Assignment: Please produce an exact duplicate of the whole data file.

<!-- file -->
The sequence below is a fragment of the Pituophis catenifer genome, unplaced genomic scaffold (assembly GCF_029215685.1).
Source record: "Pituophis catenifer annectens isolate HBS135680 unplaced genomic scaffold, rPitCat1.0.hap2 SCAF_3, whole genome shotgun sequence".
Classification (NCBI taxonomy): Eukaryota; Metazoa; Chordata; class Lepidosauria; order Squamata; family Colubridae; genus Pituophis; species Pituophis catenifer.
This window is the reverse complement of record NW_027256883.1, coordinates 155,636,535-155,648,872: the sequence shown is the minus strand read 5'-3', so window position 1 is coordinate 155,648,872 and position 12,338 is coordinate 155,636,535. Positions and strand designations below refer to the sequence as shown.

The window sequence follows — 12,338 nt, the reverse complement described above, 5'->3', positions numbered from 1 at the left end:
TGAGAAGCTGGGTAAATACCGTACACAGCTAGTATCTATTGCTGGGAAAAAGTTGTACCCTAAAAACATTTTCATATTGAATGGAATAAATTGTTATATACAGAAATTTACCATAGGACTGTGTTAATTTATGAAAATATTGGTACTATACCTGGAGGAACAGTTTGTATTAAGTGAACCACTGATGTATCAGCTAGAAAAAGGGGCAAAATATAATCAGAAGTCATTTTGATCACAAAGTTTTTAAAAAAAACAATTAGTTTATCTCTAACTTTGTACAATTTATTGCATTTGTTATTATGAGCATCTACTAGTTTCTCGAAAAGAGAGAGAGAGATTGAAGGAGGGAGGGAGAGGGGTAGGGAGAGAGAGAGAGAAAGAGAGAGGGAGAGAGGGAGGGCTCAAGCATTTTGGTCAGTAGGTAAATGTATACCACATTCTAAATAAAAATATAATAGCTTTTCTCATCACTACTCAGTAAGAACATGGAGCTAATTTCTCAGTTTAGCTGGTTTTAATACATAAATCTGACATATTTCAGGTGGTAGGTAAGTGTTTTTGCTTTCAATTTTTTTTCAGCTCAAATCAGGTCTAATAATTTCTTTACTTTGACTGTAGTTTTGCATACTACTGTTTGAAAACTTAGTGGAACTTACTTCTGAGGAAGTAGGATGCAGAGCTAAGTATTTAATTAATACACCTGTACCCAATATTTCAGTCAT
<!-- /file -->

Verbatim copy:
The sequence below is a fragment of the Pituophis catenifer genome, unplaced genomic scaffold (assembly GCF_029215685.1).
Source record: "Pituophis catenifer annectens isolate HBS135680 unplaced genomic scaffold, rPitCat1.0.hap2 SCAF_3, whole genome shotgun sequence".
Classification (NCBI taxonomy): Eukaryota; Metazoa; Chordata; class Lepidosauria; order Squamata; family Colubridae; genus Pituophis; species Pituophis catenifer.
This window is the reverse complement of record NW_027256883.1, coordinates 155,636,535-155,648,872: the sequence shown is the minus strand read 5'-3', so window position 1 is coordinate 155,648,872 and position 12,338 is coordinate 155,636,535. Positions and strand designations below refer to the sequence as shown.

The window sequence follows — 12,338 nt, the reverse complement described above, 5'->3', positions numbered from 1 at the left end:
TGAGAAGCTGGGTAAATACCGTACACAGCTAGTATCTATTGCTGGGAAAAAGTTGTACCCTAAAAACATTTTCATATTGAATGGAATAAATTGTTATATACAGAAATTTACCATAGGACTGTGTTAATTTATGAAAATATTGGTACTATACCTGGAGGAACAGTTTGTATTAAGTGAACCACTGATGTATCAGCTAGAAAAAGGGGCAAAATATAATCAGAAGTCATTTTGATCACAAAGTTTTTAAAAAAAACAATTAGTTTATCTCTAACTTTGTACAATTTATTGCATTTGTTATTATGAGCATCTACTAGTTTCTCGAAAAGAGAGAGAGAGATTGAAGGAGGGAGGGAGAGGGGTAGGGAGAGAGAGAGAGAAAGAGAGAGGGAGAGAGGGAGGGCTCAAGCATTTTGGTCAGTAGGTAAATGTATACCACATTCTAAATAAAAATATAATAGCTTTTCTCATCACTACTCAGTAAGAACATGGAGCTAATTTCTCAGTTTAGCTGGTTTTAATACATAAATCTGACATATTTCAGGTGGTAGGTAAGTGTTTTTGCTTTCAATTTTTTTTCAGCTCAAATCAGGTCTAATAATTTCTTTACTTTGACTGTAGTTTTGCATACTACTGTTTGAAAACTTAGTGGAACTTACTTCTGAGGAAGTAGGATGCAGAGCTAAGTATTTAATTAATACACCTGTACCCAATATTTCAGTCAT